I apply the same drinking rules here as at the formal party, but allow for a few shots to sneak in later in the night!

Formal Dinner with Friends

Finally, the formal dinner with friends, I always have at least one of these type of events in the festive season. Whether it is a ball, dinner or cocktail party, this is where the finery is dragged out and all levels of pretension are let loose!

This year it is a White Tie Dinner in Clubland, which I just know will be exquisite in every way, from the food to the company, the wine to the venue, this is the host who always pulls out all of the stops. 

However the same 3 dilemma’s pop up…

Thankfully, again this is a dress code I have covered in my wardrobe from previous events. So I will be wearing this dress, which I’ve worn once before and cost me £48. So, all things considered it was a bargain. With my trusty Topshop silver Mary Jane shoes, which are the non-glider version of these. Accessorised with some of my favourite pieces of family jewellery. 

However, I am currently facing the dilema of whether or not to buy Opera gloves for the occasion, as tradition states that they are worn, but then there is the whole etiquette of gloves to be learnt! Aggghhhh… First world problems, right!

Here I’m not worried about being stuck with someone I don’t like, as everyone is wonderful. Although, I am sacred of feeling inferior, as everyone there is so wonderful and hugely brainy. However, in a positive way, this fear forces me to learn more and in the preceding weeks to attending one of these parties I find myself reading more and absorbing everything around me.

Again, this is another event where I am plagued by my love of alcohol. Here I need to remember to pace myself as last time I was somewhat of a mess, especially when I was shouting at a doorman – for not letting me into the Ritz hotel at 4am! So the water rule will have to be implicated here and I may even have to up the rations.

So, there you have it, the reasons I always put tentative to attending an event are due to the other stresses and strains involved. From the pre-event prep, whether that be in the form of what to wear, what to say or what to drink! All of it adds up and takes its strain. 

Let me know in the comments what you find stressful about attending festive events? Or if you have nay tips and tricks to help me?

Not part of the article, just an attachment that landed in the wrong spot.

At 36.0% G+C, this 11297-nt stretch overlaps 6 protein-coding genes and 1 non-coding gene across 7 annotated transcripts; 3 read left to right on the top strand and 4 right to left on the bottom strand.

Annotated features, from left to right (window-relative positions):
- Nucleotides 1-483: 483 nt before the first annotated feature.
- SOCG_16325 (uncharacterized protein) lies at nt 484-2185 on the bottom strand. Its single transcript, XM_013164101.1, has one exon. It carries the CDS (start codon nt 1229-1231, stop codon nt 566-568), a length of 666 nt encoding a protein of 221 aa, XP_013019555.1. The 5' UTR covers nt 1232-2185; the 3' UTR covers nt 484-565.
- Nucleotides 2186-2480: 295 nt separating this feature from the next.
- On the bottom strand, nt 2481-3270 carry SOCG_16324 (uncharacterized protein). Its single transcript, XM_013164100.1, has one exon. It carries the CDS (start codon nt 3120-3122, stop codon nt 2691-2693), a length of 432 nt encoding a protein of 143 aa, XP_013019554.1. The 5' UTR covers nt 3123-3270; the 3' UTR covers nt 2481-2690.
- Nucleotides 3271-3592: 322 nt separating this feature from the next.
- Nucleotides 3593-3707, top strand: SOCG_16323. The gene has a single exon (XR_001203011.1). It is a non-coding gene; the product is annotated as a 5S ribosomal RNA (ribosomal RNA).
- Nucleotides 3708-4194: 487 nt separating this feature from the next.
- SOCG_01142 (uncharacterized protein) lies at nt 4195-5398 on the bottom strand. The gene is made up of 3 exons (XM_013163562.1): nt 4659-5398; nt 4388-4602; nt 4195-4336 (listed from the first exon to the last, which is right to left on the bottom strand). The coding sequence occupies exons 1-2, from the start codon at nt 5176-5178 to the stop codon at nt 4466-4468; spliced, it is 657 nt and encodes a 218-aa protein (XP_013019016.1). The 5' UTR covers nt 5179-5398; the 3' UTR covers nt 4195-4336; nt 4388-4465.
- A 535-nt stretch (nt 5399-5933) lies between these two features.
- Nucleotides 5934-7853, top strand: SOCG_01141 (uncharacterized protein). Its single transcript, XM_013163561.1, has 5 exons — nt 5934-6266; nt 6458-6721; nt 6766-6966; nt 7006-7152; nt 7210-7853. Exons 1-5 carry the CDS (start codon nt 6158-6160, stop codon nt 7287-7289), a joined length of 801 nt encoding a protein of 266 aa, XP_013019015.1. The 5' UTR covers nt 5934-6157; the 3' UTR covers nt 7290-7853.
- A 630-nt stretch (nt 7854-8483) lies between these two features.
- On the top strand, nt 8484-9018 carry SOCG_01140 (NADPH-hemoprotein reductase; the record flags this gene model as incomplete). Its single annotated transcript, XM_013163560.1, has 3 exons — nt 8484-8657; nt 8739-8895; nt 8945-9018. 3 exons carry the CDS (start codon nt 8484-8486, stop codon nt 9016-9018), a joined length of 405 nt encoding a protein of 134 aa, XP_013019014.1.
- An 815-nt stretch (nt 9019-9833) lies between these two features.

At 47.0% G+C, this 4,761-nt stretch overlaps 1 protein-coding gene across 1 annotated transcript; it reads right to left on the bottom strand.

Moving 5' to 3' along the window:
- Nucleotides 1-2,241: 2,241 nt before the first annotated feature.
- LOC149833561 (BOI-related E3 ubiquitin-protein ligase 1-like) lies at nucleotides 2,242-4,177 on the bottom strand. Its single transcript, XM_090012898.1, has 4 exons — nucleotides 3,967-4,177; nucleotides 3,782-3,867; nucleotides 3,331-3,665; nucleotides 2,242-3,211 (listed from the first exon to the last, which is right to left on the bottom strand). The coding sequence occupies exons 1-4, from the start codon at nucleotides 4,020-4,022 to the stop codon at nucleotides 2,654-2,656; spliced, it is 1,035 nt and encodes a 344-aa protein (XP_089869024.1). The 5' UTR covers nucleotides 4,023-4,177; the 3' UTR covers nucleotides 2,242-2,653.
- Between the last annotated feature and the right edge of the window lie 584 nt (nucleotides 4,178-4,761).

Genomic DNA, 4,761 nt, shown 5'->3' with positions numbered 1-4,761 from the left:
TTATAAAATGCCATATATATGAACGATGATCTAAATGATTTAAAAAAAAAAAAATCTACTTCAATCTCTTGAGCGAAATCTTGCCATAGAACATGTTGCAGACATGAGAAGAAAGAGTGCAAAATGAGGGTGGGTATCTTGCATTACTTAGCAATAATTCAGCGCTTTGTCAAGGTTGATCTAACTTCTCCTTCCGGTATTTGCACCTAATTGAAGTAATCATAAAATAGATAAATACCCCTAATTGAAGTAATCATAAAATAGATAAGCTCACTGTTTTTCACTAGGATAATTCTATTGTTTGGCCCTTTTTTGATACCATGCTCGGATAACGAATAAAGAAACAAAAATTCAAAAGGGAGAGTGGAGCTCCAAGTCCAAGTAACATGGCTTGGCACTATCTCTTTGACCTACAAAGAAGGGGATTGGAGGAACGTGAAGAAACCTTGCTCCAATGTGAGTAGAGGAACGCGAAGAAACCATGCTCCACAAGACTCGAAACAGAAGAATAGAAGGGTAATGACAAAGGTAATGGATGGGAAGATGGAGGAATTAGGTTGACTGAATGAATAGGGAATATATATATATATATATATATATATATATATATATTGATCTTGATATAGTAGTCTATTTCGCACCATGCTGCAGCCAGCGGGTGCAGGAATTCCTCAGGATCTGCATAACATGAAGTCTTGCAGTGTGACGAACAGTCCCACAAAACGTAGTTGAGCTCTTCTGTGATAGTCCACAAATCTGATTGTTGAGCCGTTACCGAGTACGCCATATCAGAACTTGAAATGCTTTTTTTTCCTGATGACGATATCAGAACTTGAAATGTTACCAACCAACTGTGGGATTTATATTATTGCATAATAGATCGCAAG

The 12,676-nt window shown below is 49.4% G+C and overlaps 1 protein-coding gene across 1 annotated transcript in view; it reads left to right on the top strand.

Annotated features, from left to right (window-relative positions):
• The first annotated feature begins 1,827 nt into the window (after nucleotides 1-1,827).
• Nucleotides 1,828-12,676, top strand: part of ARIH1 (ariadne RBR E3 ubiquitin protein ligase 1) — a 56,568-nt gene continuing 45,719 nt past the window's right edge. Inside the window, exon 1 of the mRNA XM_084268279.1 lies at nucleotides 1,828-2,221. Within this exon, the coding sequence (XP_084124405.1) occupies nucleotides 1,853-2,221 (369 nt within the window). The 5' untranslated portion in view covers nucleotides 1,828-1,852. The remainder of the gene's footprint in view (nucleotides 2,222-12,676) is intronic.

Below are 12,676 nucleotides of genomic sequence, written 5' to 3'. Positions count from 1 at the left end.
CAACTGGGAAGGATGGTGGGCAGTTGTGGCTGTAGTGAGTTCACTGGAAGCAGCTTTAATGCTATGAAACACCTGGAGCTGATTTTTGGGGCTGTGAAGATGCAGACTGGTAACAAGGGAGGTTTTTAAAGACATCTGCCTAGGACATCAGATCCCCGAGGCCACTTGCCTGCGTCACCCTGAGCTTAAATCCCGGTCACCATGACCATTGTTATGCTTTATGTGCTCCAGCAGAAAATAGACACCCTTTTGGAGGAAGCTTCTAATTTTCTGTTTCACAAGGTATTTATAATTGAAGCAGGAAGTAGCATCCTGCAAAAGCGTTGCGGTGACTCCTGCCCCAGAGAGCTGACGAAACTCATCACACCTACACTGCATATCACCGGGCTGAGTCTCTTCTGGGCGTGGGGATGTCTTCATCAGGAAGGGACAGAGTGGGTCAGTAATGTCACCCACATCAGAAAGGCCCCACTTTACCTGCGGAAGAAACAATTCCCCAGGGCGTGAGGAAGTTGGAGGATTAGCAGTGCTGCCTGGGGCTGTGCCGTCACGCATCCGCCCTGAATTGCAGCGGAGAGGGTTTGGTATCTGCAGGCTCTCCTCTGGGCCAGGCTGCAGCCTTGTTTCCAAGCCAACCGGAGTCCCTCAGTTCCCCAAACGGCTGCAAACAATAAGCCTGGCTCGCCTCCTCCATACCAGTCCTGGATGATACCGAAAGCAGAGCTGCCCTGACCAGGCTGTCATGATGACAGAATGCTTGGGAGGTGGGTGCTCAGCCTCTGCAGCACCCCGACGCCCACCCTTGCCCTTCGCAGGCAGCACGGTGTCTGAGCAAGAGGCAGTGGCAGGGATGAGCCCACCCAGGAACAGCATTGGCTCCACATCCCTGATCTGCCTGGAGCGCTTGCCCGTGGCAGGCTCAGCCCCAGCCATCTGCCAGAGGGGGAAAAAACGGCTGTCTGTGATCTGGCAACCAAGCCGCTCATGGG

Northanger Abbey by Jane Austen

I picked this classic up, back when I was in school and sadly, did not enjoy it as much as I wanted to. So, I thought it might be worth letting you know why.

Northanger Abbey is the first and only book of Austen’s I have read to date. I choose it because I wanted to explore more of the literature classics.

Naturally, Jane Austen needs no introduction, as one of England’s best and brightest novelists and if your unsure what she looks like you need only to whip out 10 fine English pounds to find her portrait.

This novel was posthumously published by her brother Henry Austen, in 1817. Henry also took the liberty of renaming it Northanger Abbey, Austen herself originally chose Susan after the heroine, but later changed her name to Catherine and so the title change too.

Austen was, and still is, famous for her criticism of the popular romantic and sentimental authors of her day. Often creating heroines who are demure and naive to which Catherine is no exception. Austen is able to show Catherine is no fool, by making her tomboyish and practical, intimated with young goofiness and juxtaposes against the very feminine and fickle Isabella.

This novel is a satirical romance, mocking both the format of society and its obsession with gothic literature.

Due to the heavy focus on gothic literature, having read The Mysteries of Udolpho and The Monk before Northanger Abbey, would have proved very useful. As I have not read either, I struggled even with the extensive footnotes and explanations my copy had.

I feel the book itself was a bit “meh” as not all that much happens and so much detail is described. It seemed like so much effort was put into linking the gothic novels of the time that some of the characters and events went a little under developed.

I don’t think I am alone in this view as to date the book has only achieved a 3.81/5 on Goodreads.